Limited access to healthy foods can lead to increased obesity. Areas with little access to healthy and fresh foods are called food deserts, and there are plenty of them in the United States. Often, low-income neighborhoods do not have a variety of healthy, affordable food choices. There may even be a lack of natural food sources altogether. Convenience store food is more expensive and higher in fat and calories, but in food deserts they might be the only place to buy groceries.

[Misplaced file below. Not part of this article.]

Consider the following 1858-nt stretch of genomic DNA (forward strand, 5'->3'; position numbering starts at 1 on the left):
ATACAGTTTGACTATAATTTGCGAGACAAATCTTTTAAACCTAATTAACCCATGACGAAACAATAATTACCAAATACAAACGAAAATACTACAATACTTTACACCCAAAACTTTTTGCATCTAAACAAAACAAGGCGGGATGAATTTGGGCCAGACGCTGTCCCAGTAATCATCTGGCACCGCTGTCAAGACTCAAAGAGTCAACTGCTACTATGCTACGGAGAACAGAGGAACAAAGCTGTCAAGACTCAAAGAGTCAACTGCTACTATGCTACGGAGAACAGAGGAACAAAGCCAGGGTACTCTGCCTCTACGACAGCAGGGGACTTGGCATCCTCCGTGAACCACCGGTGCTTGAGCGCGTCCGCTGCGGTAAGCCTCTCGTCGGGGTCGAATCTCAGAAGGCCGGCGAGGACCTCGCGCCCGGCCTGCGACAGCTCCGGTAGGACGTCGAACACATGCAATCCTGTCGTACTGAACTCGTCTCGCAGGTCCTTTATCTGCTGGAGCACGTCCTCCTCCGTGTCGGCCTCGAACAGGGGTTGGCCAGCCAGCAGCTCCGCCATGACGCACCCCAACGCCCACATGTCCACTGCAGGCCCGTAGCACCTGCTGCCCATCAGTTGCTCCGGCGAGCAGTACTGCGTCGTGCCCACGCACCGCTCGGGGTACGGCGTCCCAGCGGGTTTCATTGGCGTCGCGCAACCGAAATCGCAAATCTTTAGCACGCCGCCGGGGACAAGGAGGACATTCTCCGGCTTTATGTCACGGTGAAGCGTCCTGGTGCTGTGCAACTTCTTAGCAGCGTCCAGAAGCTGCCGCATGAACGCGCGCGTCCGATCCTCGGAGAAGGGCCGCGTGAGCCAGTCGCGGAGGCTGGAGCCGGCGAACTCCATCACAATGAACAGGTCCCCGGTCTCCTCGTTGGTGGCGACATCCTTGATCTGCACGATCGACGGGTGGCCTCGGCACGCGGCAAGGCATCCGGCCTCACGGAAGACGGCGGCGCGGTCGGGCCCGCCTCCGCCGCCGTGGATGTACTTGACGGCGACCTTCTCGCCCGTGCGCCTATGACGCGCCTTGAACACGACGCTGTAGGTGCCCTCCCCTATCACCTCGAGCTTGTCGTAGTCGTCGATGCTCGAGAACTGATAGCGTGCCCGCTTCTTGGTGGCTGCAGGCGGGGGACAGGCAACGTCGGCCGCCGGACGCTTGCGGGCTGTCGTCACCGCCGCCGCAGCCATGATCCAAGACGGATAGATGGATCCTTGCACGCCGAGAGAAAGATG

Even where food is not scarce, low-income people often purchase cheap, shelf-stable foods because they are dense and keep their families fuller longer. These foods are usually very high in fat and calories, and are not as healthy. High fast food consumption has been associated with higher rates of obesity, and low-income neighborhoods tend to have more fast food restaurants. They provide quick and cheap meals that are filling, but they are also not as healthy.